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SLATE: Labor moves on the west coast

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The Pac-12’s players have dropped the bomb.

Oregon’s star tackle Penei Sewell is among the high-profile Pac-12 athletes to go on strike.
Oregon’s star tackle Penei Sewell is among the high-profile Pac-12 athletes to go on strike.
Mark J. Rebilas-USA TODAY Sports

It’s a very slow Monday for news, but there is one huge item which popped over the weekend: in a statement posted to The Player’s Tribune under the byline “Players of the Pac-12”, said players — or at least a group of them, including big name stars with futures to consider — have issued a set of demands on which their participation in college football this season hinges.

There have been other movements along these lines, but they’ve generally been confined to individual teams trying to affect their relationship with their institution. In this instance, it’s players from 12 different schools telling their conference they’re going to sit out.

The initial demands are bold; the request for 50% of all revenues isn’t going to be granted, and honestly it shouldn’t. (For starters, much of that revenue goes to support all the other athletes on campus, so an adjustment which takes that into account might be better received.) That said, it’s still true that athletic departments are raking in millions on free labor, and something should be done about that. As part of their platform, the athletes are also calling for a huge reduction in salaries for administrators, coaches, and Larry Scott, as well as a bold and surprising demand: an end to the arms race in facilities.

Our pal Matt Brown has some thoughts on all this at his newsletter, Extra Points.

The reaction has, in some cases, been swift. Washington State has allegedly lowered the boom on several of its players who expressed public support for the movement. One of those players, wideout Kassidy Woods, was told to clear out his locker and received a not-well-veiled threat from coach Nick Rolovich.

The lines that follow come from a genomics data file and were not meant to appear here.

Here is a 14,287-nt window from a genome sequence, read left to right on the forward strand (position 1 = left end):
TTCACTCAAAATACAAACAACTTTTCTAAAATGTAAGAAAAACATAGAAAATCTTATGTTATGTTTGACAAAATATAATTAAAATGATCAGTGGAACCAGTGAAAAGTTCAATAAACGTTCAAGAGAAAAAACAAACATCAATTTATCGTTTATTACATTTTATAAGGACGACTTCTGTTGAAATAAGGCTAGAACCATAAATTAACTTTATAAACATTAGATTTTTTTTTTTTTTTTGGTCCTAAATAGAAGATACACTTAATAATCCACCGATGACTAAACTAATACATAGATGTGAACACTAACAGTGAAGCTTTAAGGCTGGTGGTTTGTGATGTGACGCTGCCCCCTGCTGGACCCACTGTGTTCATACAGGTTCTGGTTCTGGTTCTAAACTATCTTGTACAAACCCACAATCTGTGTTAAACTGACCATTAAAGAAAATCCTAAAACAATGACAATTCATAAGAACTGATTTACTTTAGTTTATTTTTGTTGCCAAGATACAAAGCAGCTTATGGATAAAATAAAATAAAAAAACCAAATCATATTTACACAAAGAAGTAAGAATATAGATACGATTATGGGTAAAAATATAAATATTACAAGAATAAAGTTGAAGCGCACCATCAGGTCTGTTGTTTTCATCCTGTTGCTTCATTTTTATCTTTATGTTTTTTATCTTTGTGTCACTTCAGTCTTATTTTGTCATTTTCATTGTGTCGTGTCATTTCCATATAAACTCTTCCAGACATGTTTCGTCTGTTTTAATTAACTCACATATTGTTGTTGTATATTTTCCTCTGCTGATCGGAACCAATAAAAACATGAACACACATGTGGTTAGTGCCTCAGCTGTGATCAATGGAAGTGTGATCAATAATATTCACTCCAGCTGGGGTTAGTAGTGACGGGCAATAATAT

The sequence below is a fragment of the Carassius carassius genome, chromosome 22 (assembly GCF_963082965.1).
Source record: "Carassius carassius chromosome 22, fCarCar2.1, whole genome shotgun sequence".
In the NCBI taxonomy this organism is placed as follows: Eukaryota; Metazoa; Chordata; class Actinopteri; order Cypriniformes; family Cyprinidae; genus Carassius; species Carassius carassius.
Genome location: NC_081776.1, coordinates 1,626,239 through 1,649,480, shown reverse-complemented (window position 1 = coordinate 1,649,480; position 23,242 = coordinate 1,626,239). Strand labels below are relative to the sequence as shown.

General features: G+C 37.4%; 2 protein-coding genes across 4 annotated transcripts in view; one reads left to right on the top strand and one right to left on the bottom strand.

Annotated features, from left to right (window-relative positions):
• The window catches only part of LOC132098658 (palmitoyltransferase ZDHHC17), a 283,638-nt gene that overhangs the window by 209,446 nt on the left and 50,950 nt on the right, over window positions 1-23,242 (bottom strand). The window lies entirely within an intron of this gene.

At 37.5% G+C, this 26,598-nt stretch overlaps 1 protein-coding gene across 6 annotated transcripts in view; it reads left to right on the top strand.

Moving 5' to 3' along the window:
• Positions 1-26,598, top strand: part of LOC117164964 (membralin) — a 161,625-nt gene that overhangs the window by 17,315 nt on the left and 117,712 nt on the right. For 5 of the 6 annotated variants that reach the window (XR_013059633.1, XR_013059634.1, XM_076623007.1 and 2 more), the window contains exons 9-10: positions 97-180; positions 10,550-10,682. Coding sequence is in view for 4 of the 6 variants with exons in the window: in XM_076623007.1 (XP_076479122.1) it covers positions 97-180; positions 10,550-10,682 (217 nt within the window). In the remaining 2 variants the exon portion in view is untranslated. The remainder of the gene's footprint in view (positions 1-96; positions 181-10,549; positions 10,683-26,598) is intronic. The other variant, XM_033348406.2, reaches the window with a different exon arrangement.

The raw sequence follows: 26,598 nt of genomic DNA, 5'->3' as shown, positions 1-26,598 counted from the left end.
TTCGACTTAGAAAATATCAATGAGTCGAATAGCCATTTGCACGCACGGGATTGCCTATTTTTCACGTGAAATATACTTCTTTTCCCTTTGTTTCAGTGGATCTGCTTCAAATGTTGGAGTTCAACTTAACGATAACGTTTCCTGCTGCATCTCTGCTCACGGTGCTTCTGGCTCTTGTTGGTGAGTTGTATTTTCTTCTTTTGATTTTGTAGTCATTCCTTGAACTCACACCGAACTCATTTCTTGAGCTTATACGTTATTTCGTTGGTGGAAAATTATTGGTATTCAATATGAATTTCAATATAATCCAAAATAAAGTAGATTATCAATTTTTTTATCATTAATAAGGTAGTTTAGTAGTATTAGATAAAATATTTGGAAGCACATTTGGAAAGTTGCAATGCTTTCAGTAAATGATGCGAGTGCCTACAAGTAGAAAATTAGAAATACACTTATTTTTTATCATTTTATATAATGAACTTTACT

It would have been possible to eye this as Washington State ensuring the athletes keep their year of eligibility if not for one minor detail: Woods had receipts. The official position of the university appears to be that Woods (and all other players) are still on the roster, but Rolovich’s comments are a bad look.

If nothing else, this story will probably keep the news cycle spinning.

On a more local level, the Mercury’s Tyler Kraft has the details on Manhattan defensive lineman Damian Ilalio, who’s not leaving town when he graduates because he’s the latest member of the 2021 recruiting class.

Earlier this morning, wildcat00 toured Kansas counties from Coffey to Decatur in her second installment of Putting the K in K-State, and yesterday afternoon was Levi Archer’s turn in BracketCat’s Countdown spotlight as he profiled the freshman linebacker. Don’t forget the other countdown, coach833’s roll through the history of K-State’s uniform numbers.